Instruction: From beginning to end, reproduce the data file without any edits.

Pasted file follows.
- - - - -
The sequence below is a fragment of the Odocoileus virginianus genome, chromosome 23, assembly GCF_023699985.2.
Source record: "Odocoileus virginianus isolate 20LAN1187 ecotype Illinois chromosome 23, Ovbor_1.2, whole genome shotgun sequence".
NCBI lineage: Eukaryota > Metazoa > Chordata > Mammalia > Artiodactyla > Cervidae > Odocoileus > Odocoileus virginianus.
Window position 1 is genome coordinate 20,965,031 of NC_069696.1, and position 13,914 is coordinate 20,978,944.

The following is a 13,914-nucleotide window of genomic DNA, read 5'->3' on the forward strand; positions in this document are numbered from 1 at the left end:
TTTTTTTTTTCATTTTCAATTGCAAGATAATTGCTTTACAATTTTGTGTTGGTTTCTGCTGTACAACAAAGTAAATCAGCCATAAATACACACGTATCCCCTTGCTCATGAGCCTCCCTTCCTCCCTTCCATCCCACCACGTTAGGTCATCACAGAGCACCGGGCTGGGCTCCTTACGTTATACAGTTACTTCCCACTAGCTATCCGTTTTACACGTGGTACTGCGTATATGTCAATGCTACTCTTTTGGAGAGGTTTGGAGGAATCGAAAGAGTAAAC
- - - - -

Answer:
The sequence below is a fragment of the Odocoileus virginianus genome, chromosome 23, assembly GCF_023699985.2.
Source record: "Odocoileus virginianus isolate 20LAN1187 ecotype Illinois chromosome 23, Ovbor_1.2, whole genome shotgun sequence".
NCBI lineage: Eukaryota > Metazoa > Chordata > Mammalia > Artiodactyla > Cervidae > Odocoileus > Odocoileus virginianus.
Window position 1 is genome coordinate 20,965,031 of NC_069696.1, and position 13,914 is coordinate 20,978,944.

The following is a 13,914-nucleotide window of genomic DNA, read 5'->3' on the forward strand; positions in this document are numbered from 1 at the left end:
TTTTTTTTTTCATTTTCAATTGCAAGATAATTGCTTTACAATTTTGTGTTGGTTTCTGCTGTACAACAAAGTAAATCAGCCATAAATACACACGTATCCCCTTGCTCATGAGCCTCCCTTCCTCCCTTCCATCCCACCACGTTAGGTCATCACAGAGCACCGGGCTGGGCTCCTTACGTTATACAGTTACTTCCCACTAGCTATCCGTTTTACACGTGGTACTGCGTATATGTCAATGCTACTCTTTTGGAGAGGTTTGGAGGAATCGAAAGAGTAAAC